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Using Lime for Soil pH Correction

Updated on May 15, 2013
The pH range for optimal growth of most garden plants, showing the pH of various substances above and below that range.
The pH range for optimal growth of most garden plants, showing the pH of various substances above and below that range. | Source

Correcting pH in Soil

In order for plants to grow well, the soil pH should be within the range suited for each type of plant. Optimal pH levels vary for different garden plants. However, a pH range from 6.0-7.0 is suitable for most vegetable plants. At a pH range of 6.0 to 6.5, most of the plant nutrients in the soil are available to plant roots. Beyond this range, many nutrients become less available. So, it is important to know the pH of your soil if you are interested in getting optimal growth and yield.

Finding out how to "sweeten" acid soils with lime is not as simple as doing a pH test. As pointed out below, a certified laboratory can give you the information you can use to determine application rates for your soil. Once you have a value that you can use to calculate application rates, you can use a variety of materials to lime your soil. A table is provided below to compare materials.

Lime for Garden Soils

Lime is a mineral that consists mostly of calcium carbonate. It is mined from areas that used to be ancient seabeds, like in Central Texas, and it is crushed finely for making agricultural lime. This material is perfect for increasing the pH in acidic soils. The carbonate portion of the molecule replaces acidic hydrogen ions on soil particles to increase soil pH levels.

Another form of lime commonly used by gardeners is called dolomite. Dolomite is calcium magnesium carbonate. If soil tests reveal that your garden soil is low in magnesium, then this material should be used in place of lime. Dolomite is preferred in sandy soils with low organic matter.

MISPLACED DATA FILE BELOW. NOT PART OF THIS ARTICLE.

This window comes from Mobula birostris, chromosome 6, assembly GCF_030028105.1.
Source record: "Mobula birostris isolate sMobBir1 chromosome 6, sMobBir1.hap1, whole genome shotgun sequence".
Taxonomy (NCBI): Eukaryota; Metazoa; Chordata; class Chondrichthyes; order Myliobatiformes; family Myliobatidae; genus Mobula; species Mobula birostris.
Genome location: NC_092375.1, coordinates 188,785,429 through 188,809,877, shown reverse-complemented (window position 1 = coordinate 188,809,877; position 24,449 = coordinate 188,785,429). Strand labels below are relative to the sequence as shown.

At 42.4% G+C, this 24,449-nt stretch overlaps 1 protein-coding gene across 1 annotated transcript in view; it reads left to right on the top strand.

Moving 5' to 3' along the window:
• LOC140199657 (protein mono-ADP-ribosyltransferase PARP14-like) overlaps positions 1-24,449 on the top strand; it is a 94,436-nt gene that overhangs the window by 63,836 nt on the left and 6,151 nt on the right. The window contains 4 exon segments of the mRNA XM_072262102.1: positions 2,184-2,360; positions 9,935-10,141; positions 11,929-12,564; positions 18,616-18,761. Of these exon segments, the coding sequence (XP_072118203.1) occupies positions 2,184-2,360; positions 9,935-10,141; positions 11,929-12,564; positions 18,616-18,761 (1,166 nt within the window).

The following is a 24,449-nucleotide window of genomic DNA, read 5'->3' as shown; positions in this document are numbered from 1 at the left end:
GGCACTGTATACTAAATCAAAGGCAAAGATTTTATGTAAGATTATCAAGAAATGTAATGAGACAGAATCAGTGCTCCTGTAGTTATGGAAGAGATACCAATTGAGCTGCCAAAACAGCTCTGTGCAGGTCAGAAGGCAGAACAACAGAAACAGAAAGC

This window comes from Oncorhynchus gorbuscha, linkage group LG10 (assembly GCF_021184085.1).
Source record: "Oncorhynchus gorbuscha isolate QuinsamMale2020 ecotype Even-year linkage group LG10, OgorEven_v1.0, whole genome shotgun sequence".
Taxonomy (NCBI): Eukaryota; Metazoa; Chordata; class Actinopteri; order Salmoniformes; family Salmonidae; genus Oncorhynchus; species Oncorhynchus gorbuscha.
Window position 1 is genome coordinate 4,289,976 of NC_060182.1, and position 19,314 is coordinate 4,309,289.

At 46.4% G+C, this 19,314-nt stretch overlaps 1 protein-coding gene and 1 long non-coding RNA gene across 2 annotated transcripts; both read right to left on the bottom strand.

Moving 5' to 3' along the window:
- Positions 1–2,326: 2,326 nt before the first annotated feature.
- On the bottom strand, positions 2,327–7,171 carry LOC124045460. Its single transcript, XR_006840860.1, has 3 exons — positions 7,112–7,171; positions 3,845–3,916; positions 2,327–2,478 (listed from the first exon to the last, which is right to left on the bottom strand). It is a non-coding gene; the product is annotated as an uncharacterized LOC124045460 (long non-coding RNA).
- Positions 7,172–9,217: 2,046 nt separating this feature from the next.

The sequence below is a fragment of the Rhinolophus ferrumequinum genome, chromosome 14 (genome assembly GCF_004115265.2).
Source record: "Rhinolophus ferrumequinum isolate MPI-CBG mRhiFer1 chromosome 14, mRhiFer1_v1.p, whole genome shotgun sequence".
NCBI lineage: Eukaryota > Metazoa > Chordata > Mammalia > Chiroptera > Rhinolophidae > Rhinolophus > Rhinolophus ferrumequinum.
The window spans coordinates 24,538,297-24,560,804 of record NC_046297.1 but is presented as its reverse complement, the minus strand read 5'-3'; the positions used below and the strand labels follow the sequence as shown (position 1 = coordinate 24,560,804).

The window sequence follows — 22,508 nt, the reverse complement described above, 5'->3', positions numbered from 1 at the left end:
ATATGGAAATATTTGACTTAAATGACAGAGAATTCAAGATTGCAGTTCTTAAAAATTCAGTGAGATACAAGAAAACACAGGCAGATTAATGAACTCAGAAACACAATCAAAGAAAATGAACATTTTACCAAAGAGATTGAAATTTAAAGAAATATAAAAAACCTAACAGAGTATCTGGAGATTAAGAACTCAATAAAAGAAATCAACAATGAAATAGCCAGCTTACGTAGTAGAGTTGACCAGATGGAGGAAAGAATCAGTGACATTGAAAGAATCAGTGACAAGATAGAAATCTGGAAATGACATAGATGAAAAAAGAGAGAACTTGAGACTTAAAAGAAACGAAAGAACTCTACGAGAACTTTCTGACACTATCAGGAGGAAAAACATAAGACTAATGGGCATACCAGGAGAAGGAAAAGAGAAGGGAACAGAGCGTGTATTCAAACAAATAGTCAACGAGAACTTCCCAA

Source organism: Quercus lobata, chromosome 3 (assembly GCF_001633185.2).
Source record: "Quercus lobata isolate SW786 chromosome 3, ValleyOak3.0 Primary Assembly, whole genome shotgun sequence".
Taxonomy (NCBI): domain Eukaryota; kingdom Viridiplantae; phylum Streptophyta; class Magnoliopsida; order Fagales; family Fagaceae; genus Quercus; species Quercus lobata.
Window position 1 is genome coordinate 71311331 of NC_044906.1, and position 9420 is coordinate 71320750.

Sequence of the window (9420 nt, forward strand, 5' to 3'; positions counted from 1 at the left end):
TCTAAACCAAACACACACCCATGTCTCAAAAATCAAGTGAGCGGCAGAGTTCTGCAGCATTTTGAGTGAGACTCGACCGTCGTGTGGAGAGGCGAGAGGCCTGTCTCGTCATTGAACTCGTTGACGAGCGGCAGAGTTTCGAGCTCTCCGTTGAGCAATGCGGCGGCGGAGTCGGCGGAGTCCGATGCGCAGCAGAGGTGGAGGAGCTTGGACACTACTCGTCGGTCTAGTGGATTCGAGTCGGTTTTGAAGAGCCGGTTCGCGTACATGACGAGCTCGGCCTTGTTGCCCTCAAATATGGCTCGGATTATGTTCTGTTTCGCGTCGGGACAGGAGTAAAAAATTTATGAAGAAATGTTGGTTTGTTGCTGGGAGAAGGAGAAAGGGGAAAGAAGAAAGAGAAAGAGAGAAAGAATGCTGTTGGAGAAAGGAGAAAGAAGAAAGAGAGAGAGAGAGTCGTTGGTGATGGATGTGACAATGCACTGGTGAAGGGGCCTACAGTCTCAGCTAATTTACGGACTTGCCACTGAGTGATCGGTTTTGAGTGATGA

A Limestone Quarry

Ancient seabed deposits provide a pure or nearly pure source of calcium carbonate.
Ancient seabed deposits provide a pure or nearly pure source of calcium carbonate. | Source

Application Rates for Lime

Lime application rates are based on a measure known as the exchangeable acidity (EA). Soil test reports provided by certified or state laboratories can provide this information for you. Ordinary pH values aren't enough to determine a soil's lime requirement. Pounds of calcium carbonate or dolomite needed per 1,000 square feet can be calculated from the EA value as follows:

  • For soils having an EA greater than 4, multiply the EA value by 19 to get the pounds needed to adjust the soil pH to 6.5 If you wish to adjust the pH to 7.0, multiply the EA value by 23.
  • If the EA value is less than 4 and the existing soil pH is less than 6.5, multiply the EA value by 46.

Maximum application rates, applied as calcium carbonate or dolomite, should not exceed 150 pounds per year. It is common to split applications over two years in cases where calculated rates exceed this amount. Sometimes applications are applied every 3 to 5 years.

Other sources of materials than calcium carbonate. If you are using other sources of lime, the application rates will vary. See the table below for equivalents. For instance, burnt lime is 1.5 to 1.8 times stronger than calcium carbonate, so you will have to divide the application rates calculated above by a number between 1.5 to 1.8.

Calcium Carbonate Equivalents of Other Materials Used for Increasing pH in Soils

Material
Calcium Carbonate Equivalent
Burnt lime (Ca0)
1.5 - 1.8 X
Hydrated lime (Ca(OH)2)
1.2 - 1.4 X
Ground oyster shells
0.9 - 1.0 X
Marl
0.7 - 0.9 X
Wood Ashes
0.4 - 0.5 X

Use Caution with Burnt Lime

Burnt lime is caustic, which means it can cause burns. When handling it, use gloves and eye protection!

Poll on Materials Used to Increase Soil pH

What material do you use to increase the pH of your soil?

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References

Clemson University: Soil Acidity and Liming.

Penn State Extension: Limestone Recommedation. Part 1, Section 2: Soil Fertility Management.

West Virginia University: Liming the Lawn.

Virginia State University: Sources of Lime for Acid Soils in Virginia.

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